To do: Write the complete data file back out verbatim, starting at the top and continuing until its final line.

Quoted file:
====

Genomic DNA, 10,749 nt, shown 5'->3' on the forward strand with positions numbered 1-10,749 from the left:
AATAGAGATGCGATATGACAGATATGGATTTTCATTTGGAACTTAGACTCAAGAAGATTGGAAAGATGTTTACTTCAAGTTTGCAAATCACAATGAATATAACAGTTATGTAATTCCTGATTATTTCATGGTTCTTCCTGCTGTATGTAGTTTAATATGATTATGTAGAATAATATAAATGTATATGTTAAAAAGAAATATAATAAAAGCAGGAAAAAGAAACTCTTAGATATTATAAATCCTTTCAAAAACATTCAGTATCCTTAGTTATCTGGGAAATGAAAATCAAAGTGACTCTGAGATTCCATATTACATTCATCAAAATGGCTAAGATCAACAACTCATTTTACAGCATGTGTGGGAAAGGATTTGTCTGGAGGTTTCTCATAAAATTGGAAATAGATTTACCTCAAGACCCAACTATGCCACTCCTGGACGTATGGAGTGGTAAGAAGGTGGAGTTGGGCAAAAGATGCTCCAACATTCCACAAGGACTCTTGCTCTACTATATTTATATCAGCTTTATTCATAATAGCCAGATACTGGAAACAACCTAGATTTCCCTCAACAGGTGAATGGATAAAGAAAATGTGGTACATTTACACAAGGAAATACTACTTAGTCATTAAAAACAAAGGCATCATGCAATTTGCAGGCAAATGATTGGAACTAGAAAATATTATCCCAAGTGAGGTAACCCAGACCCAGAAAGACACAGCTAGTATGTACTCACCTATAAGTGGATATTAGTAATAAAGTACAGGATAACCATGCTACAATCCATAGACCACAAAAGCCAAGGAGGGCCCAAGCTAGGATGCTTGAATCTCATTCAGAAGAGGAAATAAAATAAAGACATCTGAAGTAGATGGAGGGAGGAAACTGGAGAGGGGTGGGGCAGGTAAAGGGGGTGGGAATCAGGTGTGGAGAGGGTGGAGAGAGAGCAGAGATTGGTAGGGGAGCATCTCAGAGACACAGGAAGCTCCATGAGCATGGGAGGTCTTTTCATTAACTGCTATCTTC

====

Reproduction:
Genomic DNA, 10,749 nt, shown 5'->3' on the forward strand with positions numbered 1-10,749 from the left:
AATAGAGATGCGATATGACAGATATGGATTTTCATTTGGAACTTAGACTCAAGAAGATTGGAAAGATGTTTACTTCAAGTTTGCAAATCACAATGAATATAACAGTTATGTAATTCCTGATTATTTCATGGTTCTTCCTGCTGTATGTAGTTTAATATGATTATGTAGAATAATATAAATGTATATGTTAAAAAGAAATATAATAAAAGCAGGAAAAAGAAACTCTTAGATATTATAAATCCTTTCAAAAACATTCAGTATCCTTAGTTATCTGGGAAATGAAAATCAAAGTGACTCTGAGATTCCATATTACATTCATCAAAATGGCTAAGATCAACAACTCATTTTACAGCATGTGTGGGAAAGGATTTGTCTGGAGGTTTCTCATAAAATTGGAAATAGATTTACCTCAAGACCCAACTATGCCACTCCTGGACGTATGGAGTGGTAAGAAGGTGGAGTTGGGCAAAAGATGCTCCAACATTCCACAAGGACTCTTGCTCTACTATATTTATATCAGCTTTATTCATAATAGCCAGATACTGGAAACAACCTAGATTTCCCTCAACAGGTGAATGGATAAAGAAAATGTGGTACATTTACACAAGGAAATACTACTTAGTCATTAAAAACAAAGGCATCATGCAATTTGCAGGCAAATGATTGGAACTAGAAAATATTATCCCAAGTGAGGTAACCCAGACCCAGAAAGACACAGCTAGTATGTACTCACCTATAAGTGGATATTAGTAATAAAGTACAGGATAACCATGCTACAATCCATAGACCACAAAAGCCAAGGAGGGCCCAAGCTAGGATGCTTGAATCTCATTCAGAAGAGGAAATAAAATAAAGACATCTGAAGTAGATGGAGGGAGGAAACTGGAGAGGGGTGGGGCAGGTAAAGGGGGTGGGAATCAGGTGTGGAGAGGGTGGAGAGAGAGCAGAGATTGGTAGGGGAGCATCTCAGAGACACAGGAAGCTCCATGAGCATGGGAGGTCTTTTCATTAACTGCTATCTTC